The Secret Lives of Driven Kids
By Alexandra Robbins
Hyperion. 439 pp. $24.95
At a time when "underperforming" seems to be the sorry watchword of American education, it's unsettling to come across a book bemoaning the plight of the overachievers. Forget the impoverished teenagers stuck in anarchic schools that would shame the worst Third World potentate; it's the kids with a shot at Harvard who've really got problems. They have too much homework in too many classes, extracurriculars that require their leadership and parents who feel entitled to a sticker from a name-brand college on their car. And then there are SAT prep classes to attend, recruitment calls from Ivy League coaches to field and prom to dread.
At least, that's how Alexandra Robbins reports it in her latest book, The Overachievers . She spent three semesters in 2004 and 2005 at Walt Whitman High School in Bethesda, her alma mater and one of the top public high schools in the country, to gather evidence for her sweeping indictment of the "twisted values of an educational system gone wrong." While Whitman hardly seems like an appropriate first stop on a tour of educational dysfunction (its average SAT scores are more than 200 points above the national average, and 95 percent of its students go on to college), Robbins found ample evidence that its top students are overwhelmed by all that they have to do.
She follows eight students (four juniors, three seniors and one college freshman) who are all struggling to cope: Julie's hair is falling out; Ryland has panic attacks before physics tests; Audrey is so afraid of falling behind that she goes to school even when she's terribly sick. (Most of the names were changed.) And what's it all for? Admission to a top-ranked college. "As Sam explained to me in only our second meeting," writes Robbins, "if he didn't get into a school whose prestige reflected his exhaustive work and the nights he spent studying until three A.M., he would feel he had 'done a lot for naught,' even if he fell in love with a non-elite school that was perfect for him."
Robbins's strength is in the particular, in spending hours and hours with her subjects, earning their trust and serving as the scribe to their anxieties. Her description of Julie's elation at beating her own best track time is thrilling, while Frank's frustrated rage at his mother's dictatorial control ("You want [to] spend time with friends?" she screams on one occasion. "You are a social whore!") is heartbreaking. The agonizing over romances gone awry and test scores that don't measure up reads truer than any yearbook ever could.
But Robbins, whose previous books investigated sorority life and the Yale secret society Skull and Bones, stumbles when she widens her lens to what she says is a nationwide crisis of "overachieverism," in which high school has become "a competitive frenzy . . . a hotbed for Machiavellian strategy." While that is undoubtedly true for a subset of students from a subset of high schools gunning for a subset of very exclusive colleges, most students graduate blissfully unscathed. (Teachers and parents in schools across the land, not to mention Education Secretary Margaret Spellings and her No Child Left Behind acolytes, beg for such a plague of competitive frenzy.) Indeed, according to the Department of Education, the vast majority of students attend colleges that accept more than half of those applying -- and don't particularly care what club an applicant presided over as a high school sophomore.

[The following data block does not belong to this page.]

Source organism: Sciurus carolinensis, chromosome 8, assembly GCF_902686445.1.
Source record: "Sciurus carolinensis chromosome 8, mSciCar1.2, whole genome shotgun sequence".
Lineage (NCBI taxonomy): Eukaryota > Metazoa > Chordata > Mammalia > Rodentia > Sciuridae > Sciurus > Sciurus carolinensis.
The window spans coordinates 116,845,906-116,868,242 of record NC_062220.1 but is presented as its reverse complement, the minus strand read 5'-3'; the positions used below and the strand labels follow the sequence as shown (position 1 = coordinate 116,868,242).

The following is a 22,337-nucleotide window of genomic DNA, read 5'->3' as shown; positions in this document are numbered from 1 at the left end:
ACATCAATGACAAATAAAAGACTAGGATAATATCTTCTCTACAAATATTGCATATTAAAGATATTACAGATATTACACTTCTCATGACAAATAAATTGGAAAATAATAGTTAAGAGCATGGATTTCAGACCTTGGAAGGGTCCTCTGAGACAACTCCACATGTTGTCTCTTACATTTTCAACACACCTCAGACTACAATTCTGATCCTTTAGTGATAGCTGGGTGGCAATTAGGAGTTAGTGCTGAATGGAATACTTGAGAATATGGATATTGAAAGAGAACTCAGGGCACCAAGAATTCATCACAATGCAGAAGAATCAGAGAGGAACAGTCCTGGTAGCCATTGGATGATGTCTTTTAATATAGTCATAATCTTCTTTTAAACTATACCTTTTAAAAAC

In a clumsy attempt to document the universality of this overachievement crisis, Robbins subjects readers to blasts of facts on sleep deprivation, suicide, eating disorders, cheating, college admissions and Asian educational systems. She interviews students from New Mexico to Nebraska to the famously competitive New Trier High School outside Chicago. But throughout it all, she skates past how issues of wealth and privilege (and their opposites) play into her thesis. That becomes most obvious when she takes a lengthy and puzzling detour through the admissions process at elite Manhattan preschools. Yes, it's bizarre that the schools observe toddlers at play to decide which ones will make the cut, but she never makes the case that what goes on in these rarefied schools is relevant to anyone but the very rich.
And yet she has prescriptions for everyone: Colleges should dump the SAT and boycott U.S. News's college rankings (I once served as deputy editor for education at U.S. News but did not work on the rankings, thankfully); high schools should stop ranking students, limit the number of Advanced Placement classes students can take and allow them to get healthy amounts of sleep by delaying start times; parents should "get a life," and students should "accept that admissions aren't personal."
But in an age of rampant grade inflation, college admissions officers use class rankings and standardized test scores to determine whether there's a brain behind all those A-filled report cards. And few students really need to cut back on AP classes. The average qualified high schooler takes just one a year.
The Overachievers hardly inspires hand-wringing about the state of American education. In fact, this reader came away thinking that even these stressed kids would be all right. Not all of them got into Ivy League schools, and not all of them will have the world-changing careers that they imagine for themselves. (But really, who does?) Even the unhappy ones -- Ryland and Frank with their cruel mothers, Audrey with her crippling perfectionism -- had slowly begun to feel their way toward saner ground by the end of the school year. These kids -- these bright, hard-working, overachieving kids, these kids who should make every parent and teacher glow with pride -- will be just fine. ·
Rachel Hartigan Shea is a contributing editor of Book World.